I remember that episode in FRIENDS, where Phoebe claims she had never ridden a bicycle as a kid and Ross gifts her one. Even as an adult, with training wheels on, she refused to get on the bike, for the fear of falling down and hurting herself. The key to learning cycling is to know how to balance the bike. AKO – ‘learning’ in Mahori – is a balance bike designed for kids.
The intuitive step-by-step process with which a child learns to ride, is visibly cued into the design language of the cycle. Even the braking system is refined, so that its instinctive for a child to learn how to break, when they feel overwhelmed while learning to ride.
The lightweight frame has a perforated body, so that you can scale the body, up and down, and adjust the seating for the child. I like how they have shaped the cycle to have a low center of gravity – thus making it easier to balance the bike. Moreover, if the child falls, the side guards on the rear wheel, ensure that the child doesn’t get trapped under the cycle and can easily getaway.
Overall a very well thought-out bike redesign for children, keeping their safety and ease of riding in mind. The good thing is that the cycle can be used for several years, as the height can be adjusted to a growing child.
Designers: Corentin Bricout, Prathamesh Thombre, Nicolas Izard, Pralekh Bhuyan, Abhishek Yenji, Sumanyu Patel
Noah is turning 2 and he just received his first bike.
The graphics on the frame are used as a scale to adjust the height of the seat properly. The tube is tightened by a ring that cannot hurt the kid and doesn’t require any tool.
THe perforated frame and single-sided fork and chain make the bike much lighter, allowing the kids to carry the bike alone.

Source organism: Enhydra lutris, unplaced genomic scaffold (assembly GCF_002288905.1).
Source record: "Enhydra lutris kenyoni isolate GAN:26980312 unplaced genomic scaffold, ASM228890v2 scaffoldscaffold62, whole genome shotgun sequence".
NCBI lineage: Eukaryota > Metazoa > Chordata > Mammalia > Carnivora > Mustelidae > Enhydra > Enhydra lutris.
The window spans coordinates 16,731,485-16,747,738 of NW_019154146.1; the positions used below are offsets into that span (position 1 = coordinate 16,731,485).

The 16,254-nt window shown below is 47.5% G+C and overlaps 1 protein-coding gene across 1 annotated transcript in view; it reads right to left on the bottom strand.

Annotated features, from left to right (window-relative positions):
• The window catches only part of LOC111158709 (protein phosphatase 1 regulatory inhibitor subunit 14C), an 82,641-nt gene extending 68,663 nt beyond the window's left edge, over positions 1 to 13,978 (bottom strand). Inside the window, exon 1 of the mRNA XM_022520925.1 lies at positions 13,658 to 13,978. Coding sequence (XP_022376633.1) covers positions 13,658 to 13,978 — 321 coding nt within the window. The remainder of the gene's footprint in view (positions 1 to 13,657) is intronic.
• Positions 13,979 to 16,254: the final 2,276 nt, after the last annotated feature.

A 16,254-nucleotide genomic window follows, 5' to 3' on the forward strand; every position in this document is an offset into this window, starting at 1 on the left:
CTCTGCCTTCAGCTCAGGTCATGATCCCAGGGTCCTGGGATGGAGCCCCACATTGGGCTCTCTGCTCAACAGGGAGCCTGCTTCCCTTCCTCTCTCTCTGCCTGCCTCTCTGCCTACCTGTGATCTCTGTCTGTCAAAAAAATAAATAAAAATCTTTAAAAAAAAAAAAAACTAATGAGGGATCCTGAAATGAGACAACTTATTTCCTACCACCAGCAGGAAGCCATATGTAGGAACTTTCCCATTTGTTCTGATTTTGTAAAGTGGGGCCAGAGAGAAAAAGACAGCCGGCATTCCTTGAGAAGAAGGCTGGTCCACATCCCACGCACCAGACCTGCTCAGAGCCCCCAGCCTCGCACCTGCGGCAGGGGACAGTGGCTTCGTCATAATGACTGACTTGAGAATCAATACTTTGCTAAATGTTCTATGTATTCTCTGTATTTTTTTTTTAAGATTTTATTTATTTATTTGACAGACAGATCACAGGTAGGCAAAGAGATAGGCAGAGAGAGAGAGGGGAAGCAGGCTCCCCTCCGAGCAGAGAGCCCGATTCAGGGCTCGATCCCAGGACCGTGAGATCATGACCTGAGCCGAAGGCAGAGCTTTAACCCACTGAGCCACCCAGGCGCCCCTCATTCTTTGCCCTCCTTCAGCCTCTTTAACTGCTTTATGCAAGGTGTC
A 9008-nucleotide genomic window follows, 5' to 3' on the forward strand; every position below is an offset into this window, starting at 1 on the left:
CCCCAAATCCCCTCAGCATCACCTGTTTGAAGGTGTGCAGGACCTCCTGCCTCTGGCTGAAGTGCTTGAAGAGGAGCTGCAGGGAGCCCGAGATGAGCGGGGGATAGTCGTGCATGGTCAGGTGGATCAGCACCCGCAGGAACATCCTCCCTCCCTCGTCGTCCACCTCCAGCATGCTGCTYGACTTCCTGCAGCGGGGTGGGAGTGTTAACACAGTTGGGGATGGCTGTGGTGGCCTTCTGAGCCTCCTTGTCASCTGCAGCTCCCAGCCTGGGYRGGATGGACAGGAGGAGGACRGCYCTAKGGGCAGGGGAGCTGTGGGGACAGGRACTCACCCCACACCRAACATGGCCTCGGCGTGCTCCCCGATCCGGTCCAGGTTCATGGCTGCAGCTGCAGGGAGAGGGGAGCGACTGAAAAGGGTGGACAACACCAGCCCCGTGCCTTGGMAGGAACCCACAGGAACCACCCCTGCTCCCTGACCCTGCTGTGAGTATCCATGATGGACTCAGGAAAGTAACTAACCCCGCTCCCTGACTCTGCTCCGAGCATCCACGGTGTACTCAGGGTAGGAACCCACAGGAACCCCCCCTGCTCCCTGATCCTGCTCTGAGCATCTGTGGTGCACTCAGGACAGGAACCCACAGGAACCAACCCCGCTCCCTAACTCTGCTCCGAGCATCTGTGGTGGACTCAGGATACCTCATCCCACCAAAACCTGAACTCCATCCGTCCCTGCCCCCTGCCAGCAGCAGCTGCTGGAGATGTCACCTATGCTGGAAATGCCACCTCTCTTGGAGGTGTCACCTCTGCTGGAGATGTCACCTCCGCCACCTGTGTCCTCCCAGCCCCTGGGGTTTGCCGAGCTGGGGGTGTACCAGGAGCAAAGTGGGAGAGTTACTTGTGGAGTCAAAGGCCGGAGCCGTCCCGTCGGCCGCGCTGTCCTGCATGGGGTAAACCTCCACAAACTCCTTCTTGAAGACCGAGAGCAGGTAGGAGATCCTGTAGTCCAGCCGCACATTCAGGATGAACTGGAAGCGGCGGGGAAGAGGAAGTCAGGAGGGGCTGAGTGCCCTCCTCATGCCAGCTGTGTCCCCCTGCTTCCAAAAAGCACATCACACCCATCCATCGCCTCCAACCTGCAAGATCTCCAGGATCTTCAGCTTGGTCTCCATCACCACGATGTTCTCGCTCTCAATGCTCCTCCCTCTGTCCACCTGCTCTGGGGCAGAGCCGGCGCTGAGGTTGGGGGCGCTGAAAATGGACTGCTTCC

The way we play with the weight is also important: this specific shape makes the center of gravity lower, the bike is now easier to balance and control.
They designed a bottle holder that kids can also use to carry the “treasures” they find in the park.
Another feature is the GoPro mount located in the handlebar so parents can capture the first reaction of their child on the bike.
To make better use of the perforated frame, they integrated the safety lights and reflectors as customization elements so kids can make their bike unique.
Once the kid has experienced the first sensations of motion, parents can add the first accessory to the bike. The footrest allows to keep the feet up and discover speed and balance.
Their idea is to integrate the brake levers in the handles so kids simply squeeze the handles to brake. The intention is to give the feeling to the kids more than really braking, to teach them the gesture so they know it before they go for a pedal bike later. Both the levers are linked to a drum brake located on the rear wheel.
To avoid squeezing the handles by mistake or because of the stress at the beginning, the parents can lock or unlock the brakes whenever they feel the kid is ready.
Keeping in mind the step-by-step learning, parents can adjust the turning radius all along the learning process.
The last accessory is the drop guard, designed to keep the bike safe in case of a fall but also to resist to the kid’s behavior.
The drop guards and the limited turning radius create a gap so the kid cannot be stuck under the bike if he or she falls.